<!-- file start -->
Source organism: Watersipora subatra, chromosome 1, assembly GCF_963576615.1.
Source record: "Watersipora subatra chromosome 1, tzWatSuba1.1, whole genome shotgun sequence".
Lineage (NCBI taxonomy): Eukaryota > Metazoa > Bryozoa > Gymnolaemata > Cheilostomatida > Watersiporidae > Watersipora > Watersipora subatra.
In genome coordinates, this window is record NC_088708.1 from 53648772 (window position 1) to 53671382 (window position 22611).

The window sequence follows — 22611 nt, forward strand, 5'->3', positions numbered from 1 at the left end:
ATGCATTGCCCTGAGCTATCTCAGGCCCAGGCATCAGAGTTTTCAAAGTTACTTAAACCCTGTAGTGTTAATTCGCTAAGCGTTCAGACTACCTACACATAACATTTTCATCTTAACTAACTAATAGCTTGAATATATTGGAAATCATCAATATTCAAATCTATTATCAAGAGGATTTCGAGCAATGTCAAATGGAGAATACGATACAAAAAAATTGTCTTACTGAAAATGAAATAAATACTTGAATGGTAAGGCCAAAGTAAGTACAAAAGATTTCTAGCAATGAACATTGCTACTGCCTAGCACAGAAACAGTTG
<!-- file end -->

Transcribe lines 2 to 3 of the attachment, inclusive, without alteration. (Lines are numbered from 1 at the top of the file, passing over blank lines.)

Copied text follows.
Source record: "Watersipora subatra chromosome 1, tzWatSuba1.1, whole genome shotgun sequence".
Lineage (NCBI taxonomy): Eukaryota > Metazoa > Bryozoa > Gymnolaemata > Cheilostomatida > Watersiporidae > Watersipora > Watersipora subatra.